Black Christmas

  • Glen Morgan
  • 2006

It is Christmas Day and a group of sorority sisters are gearing up for their seasonal celebrations at their house — but so is Billy Lenz (Robert Mann). He used to live at the house with his parents, where he was locked in the attic for years. One day he broke out, murdered his parents and got locked up at an asylum. Now he wants to come home for Christmas…and carry on where he left off. This slasher flick is a remake of a 1974 film of the same name, and the lack of originality in the premise continues with just about everything else.

…as much fun as eating a plate of leftover turkey…

Writer/director/producer Glen Morgan, who had the same role for two parts of the Final Destination trilogy, seems to be blissfully unaware of the mess he gets this film into. The girls being terrorised are barely given any character beyond one having a boyfriend who previously went out with another of the girls, which removes any cares you might have for who dies: they are all so neurotic and self centre you will want all their necks slit. Billy’s story is told partly in several flashbacks, which confuses the present day narrative. The usual horror film logic that a mistreated child will grow up to be a killer is as tired as the predictable deaths. Perhaps the only redeeming factor is it finishes after just 84 minutes — something everyone in the cinema I saw it in were thoroughly relieved about.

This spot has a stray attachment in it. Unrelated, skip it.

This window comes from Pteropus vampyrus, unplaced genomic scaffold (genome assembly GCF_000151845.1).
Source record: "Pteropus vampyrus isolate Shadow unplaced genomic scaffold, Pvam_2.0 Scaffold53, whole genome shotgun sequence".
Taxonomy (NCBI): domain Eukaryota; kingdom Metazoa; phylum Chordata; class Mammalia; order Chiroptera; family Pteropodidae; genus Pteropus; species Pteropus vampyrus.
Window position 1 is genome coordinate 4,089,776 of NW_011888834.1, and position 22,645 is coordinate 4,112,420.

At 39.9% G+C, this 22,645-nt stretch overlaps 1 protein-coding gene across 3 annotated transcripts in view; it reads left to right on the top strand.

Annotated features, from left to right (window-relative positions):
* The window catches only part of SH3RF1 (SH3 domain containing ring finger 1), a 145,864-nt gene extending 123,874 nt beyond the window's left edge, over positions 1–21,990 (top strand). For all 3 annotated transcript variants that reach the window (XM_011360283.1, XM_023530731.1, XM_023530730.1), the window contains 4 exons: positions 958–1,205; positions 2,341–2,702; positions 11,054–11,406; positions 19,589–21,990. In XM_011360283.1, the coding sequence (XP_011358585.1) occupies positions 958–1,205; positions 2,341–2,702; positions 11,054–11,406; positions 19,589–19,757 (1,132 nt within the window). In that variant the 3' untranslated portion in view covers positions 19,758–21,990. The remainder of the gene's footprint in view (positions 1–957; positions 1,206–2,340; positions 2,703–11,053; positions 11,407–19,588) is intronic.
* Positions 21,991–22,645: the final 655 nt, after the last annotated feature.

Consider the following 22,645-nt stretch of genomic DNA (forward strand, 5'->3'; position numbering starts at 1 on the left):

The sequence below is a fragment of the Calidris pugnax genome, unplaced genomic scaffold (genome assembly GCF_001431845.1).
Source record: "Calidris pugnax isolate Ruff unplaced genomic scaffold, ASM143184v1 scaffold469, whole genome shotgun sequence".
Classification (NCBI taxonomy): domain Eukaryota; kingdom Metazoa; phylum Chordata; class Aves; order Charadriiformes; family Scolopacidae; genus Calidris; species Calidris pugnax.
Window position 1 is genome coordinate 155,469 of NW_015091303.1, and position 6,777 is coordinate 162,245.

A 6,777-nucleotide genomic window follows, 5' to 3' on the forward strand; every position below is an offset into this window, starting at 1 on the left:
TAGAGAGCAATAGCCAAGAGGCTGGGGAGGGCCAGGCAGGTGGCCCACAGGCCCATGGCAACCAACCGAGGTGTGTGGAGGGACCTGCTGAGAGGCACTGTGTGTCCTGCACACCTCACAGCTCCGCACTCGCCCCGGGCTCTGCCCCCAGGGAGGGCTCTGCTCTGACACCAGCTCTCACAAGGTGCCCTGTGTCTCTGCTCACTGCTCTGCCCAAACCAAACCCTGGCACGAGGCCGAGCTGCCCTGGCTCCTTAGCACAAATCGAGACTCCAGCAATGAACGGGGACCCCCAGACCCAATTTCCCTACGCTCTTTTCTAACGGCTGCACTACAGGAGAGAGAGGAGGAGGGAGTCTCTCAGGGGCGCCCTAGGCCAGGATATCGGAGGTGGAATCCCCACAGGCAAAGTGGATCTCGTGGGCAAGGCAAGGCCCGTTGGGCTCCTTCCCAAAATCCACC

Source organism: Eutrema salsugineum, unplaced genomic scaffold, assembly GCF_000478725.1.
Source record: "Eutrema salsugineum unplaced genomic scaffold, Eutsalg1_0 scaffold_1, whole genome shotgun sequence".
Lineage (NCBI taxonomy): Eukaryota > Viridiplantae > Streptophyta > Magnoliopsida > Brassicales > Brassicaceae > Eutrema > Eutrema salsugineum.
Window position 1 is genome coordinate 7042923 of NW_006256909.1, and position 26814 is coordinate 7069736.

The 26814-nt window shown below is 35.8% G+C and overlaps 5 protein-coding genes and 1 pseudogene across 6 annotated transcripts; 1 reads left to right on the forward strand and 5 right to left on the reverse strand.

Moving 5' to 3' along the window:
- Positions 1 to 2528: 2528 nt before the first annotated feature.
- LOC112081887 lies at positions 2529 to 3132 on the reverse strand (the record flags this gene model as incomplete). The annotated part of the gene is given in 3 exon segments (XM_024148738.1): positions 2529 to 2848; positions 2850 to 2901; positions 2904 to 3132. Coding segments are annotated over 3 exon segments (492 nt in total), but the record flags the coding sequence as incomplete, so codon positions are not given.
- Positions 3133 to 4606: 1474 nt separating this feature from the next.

Quite how Morgan felt this was a decent release is beyond me. It may have been rushed out in time for Christmas to cash in on the idea, however I wish they had spent more time on it and saved it for next year. In any case, this festive horror offering is about as much fun as eating a plate of leftover turkey everyday for a week…a year after it formed part of your Christmas meal. Rotten.

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